As a central location in the UK, Derby is well served by rail links. You can get in and out of the city via London, Sheffield, Leicester, Birmingham, Nottingham, Stoke on Trent, and Matlock.
Most of the local train services are operated by East Midlands Trains, as are the national services connecting Derby to London and stations north. The local services run by East Midlands Trains have no option to buy first class tickets.
Road wise, Derby’s connected to the rest of the country via the M1, which is linked to the city on the A52. Derby is also linked to the A38, which runs all the way down to Cornwall, and the A6.
Internal transport in Derby is best done on the bus, with two services running concurrently from in and out of the city centre. For central to central buses, take Arriva vehicles. For buses from outside the centre going in and out, you’ll need to look for Trent Barton vehicles. Most buses arrive and depart from the large central station, which also handles national bus services.
Derby’s pleasant city centre is easy to walk around. Apparently the 2nd most haunted town in the UK, you can see some of its spookier sights at night on a ghost walk! There are some wonderful walks along the river Derwent, and you’ll find plenty of historic streets and buildings just by ambling around.
Park and Ride
There’s a pair of Park and Ride services operating from outside Derby city centre: one goes from Pride Park and one goes from the Meteor Centre. Take either to avoid parking hassle in the city centre.
Derby has Roman history: there are remains of a Roman camp at Chester Green.
Locals believe that the modern name Derby comes not from the name of the Roan camp (which was “Dervenio”) but from an Anglo Saxon word for deer, referring to the lush forests around the encampment. The Peak District and nearby Sherwood remind the modern visitor what Derby must have been like, pre-industrialisation: idyllic, surrounded by lush landscapes, and barely aware of the tide of industry that was about to hit.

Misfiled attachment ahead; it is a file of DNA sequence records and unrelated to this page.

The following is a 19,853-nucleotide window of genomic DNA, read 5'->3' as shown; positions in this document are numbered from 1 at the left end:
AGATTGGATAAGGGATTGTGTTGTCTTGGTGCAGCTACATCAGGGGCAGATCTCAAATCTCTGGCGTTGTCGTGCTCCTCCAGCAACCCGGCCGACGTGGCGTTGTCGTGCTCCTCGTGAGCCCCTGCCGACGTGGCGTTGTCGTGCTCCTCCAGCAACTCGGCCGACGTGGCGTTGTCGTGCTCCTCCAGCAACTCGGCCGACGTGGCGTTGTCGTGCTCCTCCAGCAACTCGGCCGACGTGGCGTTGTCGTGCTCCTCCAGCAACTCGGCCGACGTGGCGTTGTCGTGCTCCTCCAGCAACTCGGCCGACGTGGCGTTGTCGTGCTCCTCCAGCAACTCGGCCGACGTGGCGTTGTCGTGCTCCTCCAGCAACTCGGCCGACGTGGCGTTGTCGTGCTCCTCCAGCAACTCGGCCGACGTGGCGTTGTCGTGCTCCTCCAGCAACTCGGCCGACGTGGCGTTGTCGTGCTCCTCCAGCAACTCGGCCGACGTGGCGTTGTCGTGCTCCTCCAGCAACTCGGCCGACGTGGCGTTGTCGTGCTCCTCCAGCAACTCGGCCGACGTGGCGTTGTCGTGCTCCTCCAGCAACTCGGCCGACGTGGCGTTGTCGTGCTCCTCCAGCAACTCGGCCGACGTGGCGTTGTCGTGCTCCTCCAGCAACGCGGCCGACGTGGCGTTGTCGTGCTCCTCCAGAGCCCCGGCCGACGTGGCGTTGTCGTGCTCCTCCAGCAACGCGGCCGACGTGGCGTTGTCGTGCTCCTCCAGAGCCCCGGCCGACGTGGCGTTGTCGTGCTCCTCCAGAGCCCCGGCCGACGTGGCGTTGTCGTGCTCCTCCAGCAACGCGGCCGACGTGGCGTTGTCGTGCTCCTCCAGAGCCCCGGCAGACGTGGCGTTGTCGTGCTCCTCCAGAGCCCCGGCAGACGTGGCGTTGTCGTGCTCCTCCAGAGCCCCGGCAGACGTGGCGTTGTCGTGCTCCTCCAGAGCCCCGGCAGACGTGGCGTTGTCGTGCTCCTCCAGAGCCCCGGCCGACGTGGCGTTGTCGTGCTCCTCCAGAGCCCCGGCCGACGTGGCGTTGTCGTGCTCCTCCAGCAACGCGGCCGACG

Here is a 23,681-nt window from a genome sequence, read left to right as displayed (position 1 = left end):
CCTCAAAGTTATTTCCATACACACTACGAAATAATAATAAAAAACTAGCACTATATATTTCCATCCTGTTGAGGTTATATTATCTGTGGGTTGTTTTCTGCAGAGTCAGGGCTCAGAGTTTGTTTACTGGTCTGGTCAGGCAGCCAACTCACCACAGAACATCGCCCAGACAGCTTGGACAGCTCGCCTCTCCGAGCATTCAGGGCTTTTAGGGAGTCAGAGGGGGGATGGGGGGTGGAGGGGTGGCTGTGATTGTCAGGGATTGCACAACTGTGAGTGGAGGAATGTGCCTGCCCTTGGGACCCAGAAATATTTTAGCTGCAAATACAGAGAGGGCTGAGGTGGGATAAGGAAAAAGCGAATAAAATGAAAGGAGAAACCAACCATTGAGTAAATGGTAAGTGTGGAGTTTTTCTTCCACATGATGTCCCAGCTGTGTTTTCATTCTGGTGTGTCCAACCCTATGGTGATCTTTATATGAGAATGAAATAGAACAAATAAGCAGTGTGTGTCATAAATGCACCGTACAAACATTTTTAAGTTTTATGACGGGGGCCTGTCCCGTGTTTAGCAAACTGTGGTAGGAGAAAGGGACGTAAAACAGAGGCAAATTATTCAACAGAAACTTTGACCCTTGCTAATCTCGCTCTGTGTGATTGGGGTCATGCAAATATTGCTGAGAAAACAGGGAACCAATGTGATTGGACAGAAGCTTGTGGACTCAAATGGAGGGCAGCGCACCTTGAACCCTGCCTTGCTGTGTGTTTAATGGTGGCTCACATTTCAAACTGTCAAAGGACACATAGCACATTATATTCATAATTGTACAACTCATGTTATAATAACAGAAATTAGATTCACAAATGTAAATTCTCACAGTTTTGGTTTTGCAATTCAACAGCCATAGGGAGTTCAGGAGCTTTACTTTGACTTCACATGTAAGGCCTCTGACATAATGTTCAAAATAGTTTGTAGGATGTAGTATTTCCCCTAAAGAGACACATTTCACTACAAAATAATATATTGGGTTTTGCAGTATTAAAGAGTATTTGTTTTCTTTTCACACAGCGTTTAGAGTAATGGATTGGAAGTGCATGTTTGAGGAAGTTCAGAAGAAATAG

In the early 18th century, Derby became the location of the country’s first silk mill powered by water. One of the mill’s founders, John Lombe, was allegedly poisoned by angry Italians only four years after the wheel started turning: the local legend is that Lombe stole the secret methods of silk manufacture from Piedmont.
Next in line for the industrial treatment were stockings and hose, which were revolutionised when Jedediah Strutt created a framework attachment for Lee’s Knitting Machine. By the late 18th century, Derby was seen as one of the founding cities of the Industrial Revolution, and a hotbed of mechanised activity. Its first cotton mills opened their doors in 1775.
By the time the first quarter of the 19th century had elapsed, Derby had gone from being a nationally important centre for cotton and spinning, to an internationally recognised industrial titan. The town exported high quality goods all over the world thanks to its ever-growing roster of factories.
Industrial success turned to transport manufacturing success with the advent of the railways. The Midland Railway company (an amalgam of earlier companies North Midland Railway, Birmingham and Derby Junction Railway, and Midland Counties Railway) had its headquarters in Derby – and by 1905, the city had diversified to develop motor vehicles and aeroplanes. Its Rolls Royce company remains one of the most famous in the world, still manufacturing aircraft engines in the city today.